A 60-ton (54 t) crane lifts the cylindrical shelter, roughly the length and width of an 18-wheeler, and drops it into place.
Today’s "doomsday preppers" and people of a certain age are familiar with emergency bomb shelters, but Ron Hubbard, founder and owner of Atlas Survival Shelters in Los Angeles, Calif., began catering to a new clientele in 2011 by marketing them as luxury underground homes for recreational use.
"They’re bomb-proof shelters for recreational fun," he said, explaining that he uses one as a hunting lodge.
In fact, he said, there are prepper communities where people pay to put a shelter in and pay association fees. Located on 500-acre tracts, the communities typically feature a central clubhouse with underground command center.
"Some people buy boats, RVs or a second home," Hubbard said. "Others buy bomb shelters."
Installed across the country, the shelters are built at the Los Angeles factory and then transported by semi to their ultimate destination, where Hubbard’s own crew rents equipment to install them.
"Our customers don’t want the locals to know about their shelters, so we don’t use contractors," he explained.
A designer and fabricator who has worked in steel manufacturing since 1981, Hubbard uses the same galvanized, corrugated steel pipe typically found in storm water culverts to construct these NBC (nuclear-biological-chemical) shelters. Available in sizes ranging from 20 to 51 ft. (6 to 15.5 m), they’re rated for a 200-year lifespan.
Before they leave the factory, they are furnished with all the comforts of home, such as queen-size beds, leather sofas and flat screen TVs. They also feature surveillance cameras, air filtration systems and AC/DC wiring for electrical outlets and lights. Numerous options are available, with prices ranging from $35,000 to $85,000 plus shipping and installation.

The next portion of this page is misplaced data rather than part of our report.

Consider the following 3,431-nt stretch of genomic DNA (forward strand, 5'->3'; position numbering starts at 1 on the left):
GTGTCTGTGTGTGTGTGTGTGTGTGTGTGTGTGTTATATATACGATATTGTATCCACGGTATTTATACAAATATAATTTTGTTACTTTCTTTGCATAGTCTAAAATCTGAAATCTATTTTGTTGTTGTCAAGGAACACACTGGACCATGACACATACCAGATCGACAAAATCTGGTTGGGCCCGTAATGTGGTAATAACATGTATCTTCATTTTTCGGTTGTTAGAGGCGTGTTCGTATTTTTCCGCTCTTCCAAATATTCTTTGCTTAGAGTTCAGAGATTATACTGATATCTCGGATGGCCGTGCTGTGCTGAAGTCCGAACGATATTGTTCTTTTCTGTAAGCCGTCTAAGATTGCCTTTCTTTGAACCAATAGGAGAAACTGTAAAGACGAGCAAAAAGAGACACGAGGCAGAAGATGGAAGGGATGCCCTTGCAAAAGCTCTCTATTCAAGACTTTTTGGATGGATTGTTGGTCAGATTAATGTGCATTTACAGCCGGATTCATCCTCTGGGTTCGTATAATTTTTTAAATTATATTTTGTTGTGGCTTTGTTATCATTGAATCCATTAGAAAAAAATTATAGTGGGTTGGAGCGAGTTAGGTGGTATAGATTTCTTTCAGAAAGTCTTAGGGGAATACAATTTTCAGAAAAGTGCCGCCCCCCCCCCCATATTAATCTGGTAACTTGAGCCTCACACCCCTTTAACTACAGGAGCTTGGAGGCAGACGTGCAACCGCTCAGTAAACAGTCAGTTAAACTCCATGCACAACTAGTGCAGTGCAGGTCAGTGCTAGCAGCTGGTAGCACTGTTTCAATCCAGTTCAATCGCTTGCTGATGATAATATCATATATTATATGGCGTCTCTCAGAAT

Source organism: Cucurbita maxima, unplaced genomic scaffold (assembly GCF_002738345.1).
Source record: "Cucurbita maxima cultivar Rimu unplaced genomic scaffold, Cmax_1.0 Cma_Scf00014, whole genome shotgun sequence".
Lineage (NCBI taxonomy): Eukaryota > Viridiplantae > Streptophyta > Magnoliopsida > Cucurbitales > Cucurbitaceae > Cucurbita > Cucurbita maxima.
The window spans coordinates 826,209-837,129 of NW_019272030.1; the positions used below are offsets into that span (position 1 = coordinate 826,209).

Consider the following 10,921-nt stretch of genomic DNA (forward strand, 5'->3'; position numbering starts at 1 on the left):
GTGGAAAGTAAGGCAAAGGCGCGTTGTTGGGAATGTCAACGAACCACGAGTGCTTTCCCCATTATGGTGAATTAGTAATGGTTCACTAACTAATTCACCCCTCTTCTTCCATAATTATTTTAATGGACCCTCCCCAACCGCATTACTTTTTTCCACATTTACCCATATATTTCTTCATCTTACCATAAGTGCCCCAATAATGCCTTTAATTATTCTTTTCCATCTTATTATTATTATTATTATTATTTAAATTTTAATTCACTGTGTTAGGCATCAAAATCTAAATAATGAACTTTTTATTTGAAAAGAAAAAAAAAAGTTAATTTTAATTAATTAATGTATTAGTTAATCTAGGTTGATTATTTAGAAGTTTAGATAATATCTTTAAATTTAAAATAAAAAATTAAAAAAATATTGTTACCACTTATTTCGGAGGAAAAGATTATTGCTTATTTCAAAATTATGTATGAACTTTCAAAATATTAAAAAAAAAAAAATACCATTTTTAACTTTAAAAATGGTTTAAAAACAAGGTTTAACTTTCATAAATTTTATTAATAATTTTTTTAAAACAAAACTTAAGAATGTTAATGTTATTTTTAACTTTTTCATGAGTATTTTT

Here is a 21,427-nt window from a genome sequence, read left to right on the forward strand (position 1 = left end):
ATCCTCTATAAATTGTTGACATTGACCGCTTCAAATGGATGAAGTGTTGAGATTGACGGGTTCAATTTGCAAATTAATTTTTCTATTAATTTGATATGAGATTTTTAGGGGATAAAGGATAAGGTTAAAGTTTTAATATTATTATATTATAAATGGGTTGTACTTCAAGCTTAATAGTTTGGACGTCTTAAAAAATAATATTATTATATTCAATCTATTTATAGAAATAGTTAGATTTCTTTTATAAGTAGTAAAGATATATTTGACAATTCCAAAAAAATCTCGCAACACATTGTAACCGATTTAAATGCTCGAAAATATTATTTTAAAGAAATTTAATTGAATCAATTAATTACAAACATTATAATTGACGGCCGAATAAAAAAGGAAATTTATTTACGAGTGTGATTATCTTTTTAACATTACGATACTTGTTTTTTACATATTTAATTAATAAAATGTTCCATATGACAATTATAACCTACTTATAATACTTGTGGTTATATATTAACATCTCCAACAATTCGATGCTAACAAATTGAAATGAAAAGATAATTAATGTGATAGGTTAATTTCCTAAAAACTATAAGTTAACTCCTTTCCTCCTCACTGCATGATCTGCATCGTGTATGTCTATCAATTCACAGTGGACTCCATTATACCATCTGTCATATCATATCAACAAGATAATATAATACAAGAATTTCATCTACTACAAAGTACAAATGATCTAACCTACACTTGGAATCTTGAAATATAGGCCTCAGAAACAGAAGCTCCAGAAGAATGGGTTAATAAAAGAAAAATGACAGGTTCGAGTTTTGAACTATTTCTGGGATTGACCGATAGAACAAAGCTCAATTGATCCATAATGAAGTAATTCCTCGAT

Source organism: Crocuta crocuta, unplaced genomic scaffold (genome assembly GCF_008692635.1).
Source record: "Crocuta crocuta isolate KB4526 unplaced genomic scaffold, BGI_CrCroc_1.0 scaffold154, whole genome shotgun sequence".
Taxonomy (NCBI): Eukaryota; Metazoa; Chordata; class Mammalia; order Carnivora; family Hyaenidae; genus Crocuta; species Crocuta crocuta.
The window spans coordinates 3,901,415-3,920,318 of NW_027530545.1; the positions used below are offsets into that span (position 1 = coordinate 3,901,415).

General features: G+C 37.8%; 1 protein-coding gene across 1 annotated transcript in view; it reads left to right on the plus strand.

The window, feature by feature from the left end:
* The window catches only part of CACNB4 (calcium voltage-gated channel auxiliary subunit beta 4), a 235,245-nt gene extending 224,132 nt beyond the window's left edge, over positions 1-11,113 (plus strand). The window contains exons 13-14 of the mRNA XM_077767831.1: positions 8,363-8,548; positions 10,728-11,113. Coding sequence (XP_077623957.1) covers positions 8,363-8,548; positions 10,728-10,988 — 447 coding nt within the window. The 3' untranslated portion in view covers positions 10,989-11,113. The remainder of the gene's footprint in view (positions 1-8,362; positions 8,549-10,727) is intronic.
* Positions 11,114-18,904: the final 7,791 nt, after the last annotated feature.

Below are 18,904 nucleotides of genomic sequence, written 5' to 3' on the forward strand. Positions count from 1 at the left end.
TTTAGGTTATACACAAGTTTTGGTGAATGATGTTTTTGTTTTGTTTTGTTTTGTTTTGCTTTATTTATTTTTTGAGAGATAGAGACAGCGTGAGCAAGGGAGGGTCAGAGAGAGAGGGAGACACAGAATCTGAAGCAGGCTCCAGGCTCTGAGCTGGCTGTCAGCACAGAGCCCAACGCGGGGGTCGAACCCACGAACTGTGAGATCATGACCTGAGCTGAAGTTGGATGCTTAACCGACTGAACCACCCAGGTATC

On site, Hubbard’s crew excavates 20 ft. down, using a Cat 325D excavator. Twelve inches of ¾-in. crushed gravel is laid so the crew can make a pad of concrete or pressure-treated lumber. Then a 60-ton (54 t) crane lifts the cylindrical shelter, roughly the length and width of an 18-wheeler, and drops it into place. Front-end loaders and bulldozers move the dirt into place over the shelter.
For customers who want generator power, a second, smaller hole is dug to accommodate it.
"If we’re working in sandy loam like they have in Texas, we have to move a lot of earth so it doesn’t cave in," Hubbard said.
Clay soil doesn’t require so much earth to be moved. In fact, in some cases, he can do the job with just an excavator.
Smaller shelters don’t always require the big equipment. Hubbard said he sometimes uses Bobcats to move dirt, and mentioned one shelter in Wisconsin that was placed without the crane.
"They just dragged it in with a loader."
Equipped with everything necessary for survival, the shelters are popular with women, who make up 50 percent of his customer base, Hubbard noted. But he emphasized the versatility of his shelters.
"If I sell luxury bomb shelters, that implies emergency use only. But if I market these as bomb-proof shelters for fun and recreation, it opens up a whole new market."